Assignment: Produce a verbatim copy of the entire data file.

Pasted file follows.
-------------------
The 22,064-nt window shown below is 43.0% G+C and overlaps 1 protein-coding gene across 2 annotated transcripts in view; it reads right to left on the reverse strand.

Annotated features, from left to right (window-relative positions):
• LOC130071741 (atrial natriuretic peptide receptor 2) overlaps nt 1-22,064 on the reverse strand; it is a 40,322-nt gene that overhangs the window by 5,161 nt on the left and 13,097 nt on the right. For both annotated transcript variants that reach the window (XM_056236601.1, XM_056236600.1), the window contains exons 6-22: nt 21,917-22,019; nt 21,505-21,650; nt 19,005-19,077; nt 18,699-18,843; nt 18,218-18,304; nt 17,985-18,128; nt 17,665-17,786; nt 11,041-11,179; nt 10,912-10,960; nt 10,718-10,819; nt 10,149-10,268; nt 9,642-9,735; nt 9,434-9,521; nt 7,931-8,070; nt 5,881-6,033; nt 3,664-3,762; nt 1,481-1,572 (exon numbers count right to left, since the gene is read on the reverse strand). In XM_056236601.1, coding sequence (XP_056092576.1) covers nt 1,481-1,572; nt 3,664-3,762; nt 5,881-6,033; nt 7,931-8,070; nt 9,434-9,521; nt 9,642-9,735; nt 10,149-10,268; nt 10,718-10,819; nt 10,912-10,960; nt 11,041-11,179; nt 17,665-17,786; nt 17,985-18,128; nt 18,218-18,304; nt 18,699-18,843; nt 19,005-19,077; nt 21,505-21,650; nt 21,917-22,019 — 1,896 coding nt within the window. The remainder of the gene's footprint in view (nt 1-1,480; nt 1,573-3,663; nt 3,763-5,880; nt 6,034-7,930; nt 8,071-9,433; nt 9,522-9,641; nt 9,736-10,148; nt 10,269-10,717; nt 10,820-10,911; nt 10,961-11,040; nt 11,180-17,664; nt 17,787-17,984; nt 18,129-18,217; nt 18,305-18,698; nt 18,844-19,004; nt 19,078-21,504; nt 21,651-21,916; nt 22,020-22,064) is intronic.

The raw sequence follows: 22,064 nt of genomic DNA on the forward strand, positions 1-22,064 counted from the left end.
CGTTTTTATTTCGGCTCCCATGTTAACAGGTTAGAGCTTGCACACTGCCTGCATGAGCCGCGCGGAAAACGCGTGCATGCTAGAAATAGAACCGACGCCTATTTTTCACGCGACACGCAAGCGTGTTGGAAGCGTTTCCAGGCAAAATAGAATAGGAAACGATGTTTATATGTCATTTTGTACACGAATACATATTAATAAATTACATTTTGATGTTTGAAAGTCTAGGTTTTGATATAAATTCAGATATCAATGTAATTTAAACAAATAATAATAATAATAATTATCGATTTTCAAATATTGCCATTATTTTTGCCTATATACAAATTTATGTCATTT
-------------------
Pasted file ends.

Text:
The 22,064-nt window shown below is 43.0% G+C and overlaps 1 protein-coding gene across 2 annotated transcripts in view; it reads right to left on the reverse strand.

Annotated features, from left to right (window-relative positions):
• LOC130071741 (atrial natriuretic peptide receptor 2) overlaps nt 1-22,064 on the reverse strand; it is a 40,322-nt gene that overhangs the window by 5,161 nt on the left and 13,097 nt on the right. For both annotated transcript variants that reach the window (XM_056236601.1, XM_056236600.1), the window contains exons 6-22: nt 21,917-22,019; nt 21,505-21,650; nt 19,005-19,077; nt 18,699-18,843; nt 18,218-18,304; nt 17,985-18,128; nt 17,665-17,786; nt 11,041-11,179; nt 10,912-10,960; nt 10,718-10,819; nt 10,149-10,268; nt 9,642-9,735; nt 9,434-9,521; nt 7,931-8,070; nt 5,881-6,033; nt 3,664-3,762; nt 1,481-1,572 (exon numbers count right to left, since the gene is read on the reverse strand). In XM_056236601.1, coding sequence (XP_056092576.1) covers nt 1,481-1,572; nt 3,664-3,762; nt 5,881-6,033; nt 7,931-8,070; nt 9,434-9,521; nt 9,642-9,735; nt 10,149-10,268; nt 10,718-10,819; nt 10,912-10,960; nt 11,041-11,179; nt 17,665-17,786; nt 17,985-18,128; nt 18,218-18,304; nt 18,699-18,843; nt 19,005-19,077; nt 21,505-21,650; nt 21,917-22,019 — 1,896 coding nt within the window. The remainder of the gene's footprint in view (nt 1-1,480; nt 1,573-3,663; nt 3,763-5,880; nt 6,034-7,930; nt 8,071-9,433; nt 9,522-9,641; nt 9,736-10,148; nt 10,269-10,717; nt 10,820-10,911; nt 10,961-11,040; nt 11,180-17,664; nt 17,787-17,984; nt 18,129-18,217; nt 18,305-18,698; nt 18,844-19,004; nt 19,078-21,504; nt 21,651-21,916; nt 22,020-22,064) is intronic.

The raw sequence follows: 22,064 nt of genomic DNA on the forward strand, positions 1-22,064 counted from the left end.
CGTTTTTATTTCGGCTCCCATGTTAACAGGTTAGAGCTTGCACACTGCCTGCATGAGCCGCGCGGAAAACGCGTGCATGCTAGAAATAGAACCGACGCCTATTTTTCACGCGACACGCAAGCGTGTTGGAAGCGTTTCCAGGCAAAATAGAATAGGAAACGATGTTTATATGTCATTTTGTACACGAATACATATTAATAAATTACATTTTGATGTTTGAAAGTCTAGGTTTTGATATAAATTCAGATATCAATGTAATTTAAACAAATAATAATAATAATAATTATCGATTTTCAAATATTGCCATTATTTTTGCCTATATACAAATTTATGTCATTT